Cat Remedies
Natural Remedies

Natural Pet Remedies for Cats


Posted by Joy (Toronto, On) on 02/17/2011

I have a 9 year old neutered siamese cat who has been spraying for the past 6 months since another cat moved in. They get along ok, and the litterboxes are kept clean. He has really good food and no health issues, but clearly he is not a happy camper. Does anyone have any suggestions?? please please? the homeopathic remedy stramonium helped a little but he is still spraying at least twice a week. any help would be greatly appreciated. thanks

Replied by Meredith
(Chicago, Il)

Cats spray out of frustration resulting from many factors. In this case your Siamese is clearly upset by the newcomer, doesn't feel safe any longer, and/or perceives a threat to its territory. In response it's spraying in frustration, fear, and/or is marking in a (futile) attempt to maintain its territorial boundaries against the invader.

You didn't describe the new cat but I hope it's both younger and smaller than the other cat so the Siamese perceives it as less threatening than otherwise. It may also be that the Siamese was #1 and is stressed because it perceives that the new cat is vying for his spot in the pecking order. Siamese are a particularly emotionally sensitive breed, so I also hope you introduced the newcomer very slowly. Suggestions:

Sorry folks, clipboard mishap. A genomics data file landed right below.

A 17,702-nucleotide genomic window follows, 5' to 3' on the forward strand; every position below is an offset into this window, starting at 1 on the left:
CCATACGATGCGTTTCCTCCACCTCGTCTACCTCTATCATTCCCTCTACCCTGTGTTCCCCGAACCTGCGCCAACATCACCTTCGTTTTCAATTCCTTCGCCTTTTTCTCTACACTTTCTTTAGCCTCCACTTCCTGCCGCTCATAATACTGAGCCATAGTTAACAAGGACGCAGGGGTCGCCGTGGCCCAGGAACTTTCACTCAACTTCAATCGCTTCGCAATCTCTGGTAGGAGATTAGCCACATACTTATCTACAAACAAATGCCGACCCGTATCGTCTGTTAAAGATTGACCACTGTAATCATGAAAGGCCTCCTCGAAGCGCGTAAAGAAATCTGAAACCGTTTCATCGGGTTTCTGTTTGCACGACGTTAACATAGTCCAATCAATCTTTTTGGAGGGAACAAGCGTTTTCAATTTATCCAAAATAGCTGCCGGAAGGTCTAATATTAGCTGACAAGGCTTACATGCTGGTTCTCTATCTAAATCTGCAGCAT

- Most importantly, immediately get a pheromone collar for the Siamese. About $13 each, it emits a "you're safe, be happy! " smell that should change your Siamese's mood immediately from stressed to calm. It will last about a month of constant wear. I've used these collars in the same situation and they work wonderfully! In addition, you could buy a plug-in diffuser version that consistently sprays a bit of the same scent into the air; it's more costly but if your furniture is being ruined the cost probably doesn't matter in comparison. But in any event please buy the collar. The most popular brand smells to humans like lavender.

- Keep two litter boxes so that each can have a bit of its own territory in that area at least. After three or so months, change back to one large box (if they let you - ha! )

- remove as much of the spray odor as possible. The proteins in cat urine are almost impossible to remove completely. You may wish to try an enzymatic cleaner worked in and covered with a warm wet sponge first, then a paste of hydrogen peroxide and baking soda (after you test for color fastness) which you can vacuum off after it dries. Physically cover and/or block the area so the cat can't return to the same spot to spray again, as they usually do.

- You don't mention if the new cat is fixed. If it's not, do so when it's old enough.

- Give the Siamese more time and attention. Don't punish it for spraying other than to bring it to the spot and tell it "no! " once or twice. It's nervous and unhappy already so you don't want to make it worse. Good luck!

Stray Cats

Posted by Ta (Fort Lauderdale, Fl) on 01/02/2010